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Home > Media Reviews > News Review Last Updated: 17:10 04/01/2008
News Review #439: April 1, 2008

Japan Drivers Rush to Gas Stations After Tax Lapses

Reviewed by Takahiro MIYAO

Japan Drivers Rush to Gas Stations After Tax Lapses
Bloomberg News (4/1/2008)


As is reported in Bloomberg News (see the link above) and other media, Japanese car drivers are rushing to gas stations for cheaper gasoline, as the temporary 25 yen-a-liter (95 cents-a-gallon) gasoline duty expired on March 31. Due to market competition, many stations are being forced to cut prices, although they had already paid old wholesale prices for their gasoline stock before April 1.

Is this a blessing for consumers? Maybe yes for those who need gasoline for driving. But not necessarily for those who depend on government services which are financed by the gasoline tax revenue, as it could amount to a 2.6 trillion yen ($26 billion) shortfall in government revenue unless the temporary gas tax is reinstated by the Lower House in the Diet. That is possible after April 29, but not certain due to the current political condition.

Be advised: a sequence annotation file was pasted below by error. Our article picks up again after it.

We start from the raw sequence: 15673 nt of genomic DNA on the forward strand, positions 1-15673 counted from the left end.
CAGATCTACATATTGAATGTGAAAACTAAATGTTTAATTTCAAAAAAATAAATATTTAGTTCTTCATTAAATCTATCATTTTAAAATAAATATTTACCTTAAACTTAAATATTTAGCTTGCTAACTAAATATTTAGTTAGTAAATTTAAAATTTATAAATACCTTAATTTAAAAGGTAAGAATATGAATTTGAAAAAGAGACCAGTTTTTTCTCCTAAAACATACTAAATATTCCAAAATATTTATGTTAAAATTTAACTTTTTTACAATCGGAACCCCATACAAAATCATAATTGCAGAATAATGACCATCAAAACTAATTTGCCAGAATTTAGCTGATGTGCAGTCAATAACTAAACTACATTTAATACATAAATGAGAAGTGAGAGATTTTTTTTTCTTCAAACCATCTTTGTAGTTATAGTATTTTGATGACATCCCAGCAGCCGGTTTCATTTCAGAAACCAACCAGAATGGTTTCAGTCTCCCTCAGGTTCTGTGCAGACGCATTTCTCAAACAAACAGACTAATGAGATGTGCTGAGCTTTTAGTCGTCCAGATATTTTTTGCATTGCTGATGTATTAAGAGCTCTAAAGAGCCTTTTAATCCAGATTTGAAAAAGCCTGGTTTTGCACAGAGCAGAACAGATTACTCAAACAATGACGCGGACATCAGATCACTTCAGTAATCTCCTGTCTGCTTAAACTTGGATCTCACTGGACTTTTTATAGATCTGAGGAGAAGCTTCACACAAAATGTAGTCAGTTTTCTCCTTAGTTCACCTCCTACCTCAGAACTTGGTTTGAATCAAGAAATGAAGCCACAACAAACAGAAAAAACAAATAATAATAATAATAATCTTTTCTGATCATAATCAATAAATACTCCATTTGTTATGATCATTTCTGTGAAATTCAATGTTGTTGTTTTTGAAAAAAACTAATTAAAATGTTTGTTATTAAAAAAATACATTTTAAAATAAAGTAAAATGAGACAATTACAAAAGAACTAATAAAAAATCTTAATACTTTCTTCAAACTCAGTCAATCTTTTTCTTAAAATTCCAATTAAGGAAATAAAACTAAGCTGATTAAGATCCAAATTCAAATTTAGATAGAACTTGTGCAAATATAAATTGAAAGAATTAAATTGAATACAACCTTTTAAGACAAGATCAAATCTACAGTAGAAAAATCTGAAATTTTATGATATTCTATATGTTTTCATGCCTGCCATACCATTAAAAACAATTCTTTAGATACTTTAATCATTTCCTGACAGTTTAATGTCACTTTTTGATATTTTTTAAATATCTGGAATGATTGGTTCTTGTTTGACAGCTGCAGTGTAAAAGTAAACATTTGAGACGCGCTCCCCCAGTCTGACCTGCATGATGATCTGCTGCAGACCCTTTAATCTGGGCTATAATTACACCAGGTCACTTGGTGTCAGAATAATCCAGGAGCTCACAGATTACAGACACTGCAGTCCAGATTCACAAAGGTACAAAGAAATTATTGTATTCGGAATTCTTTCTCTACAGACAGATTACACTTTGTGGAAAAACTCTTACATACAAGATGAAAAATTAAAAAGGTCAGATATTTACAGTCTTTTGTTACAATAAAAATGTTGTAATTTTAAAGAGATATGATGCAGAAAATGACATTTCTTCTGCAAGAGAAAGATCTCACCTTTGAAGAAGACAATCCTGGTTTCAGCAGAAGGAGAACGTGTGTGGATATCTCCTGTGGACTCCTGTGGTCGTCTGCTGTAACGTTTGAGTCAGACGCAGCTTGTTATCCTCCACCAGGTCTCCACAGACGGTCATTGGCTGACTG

What is most serious about this gas price fiasco is the fact that Prime Minister Yasuo Fukuda has almost completely lost his leadership even within his own party, as he made a last-minute compromise proposal to the opposition parties without consent among key LDP members and was flatly rejected by DPJ leader Ichiro Ozawa just before the expiration date. As a result, Mr. Fukuda’s popularity rating is bound to drop further, probably faster than the decline in gasoline prices this time.

This review is adopted from the following blog (with its Japanese translation):

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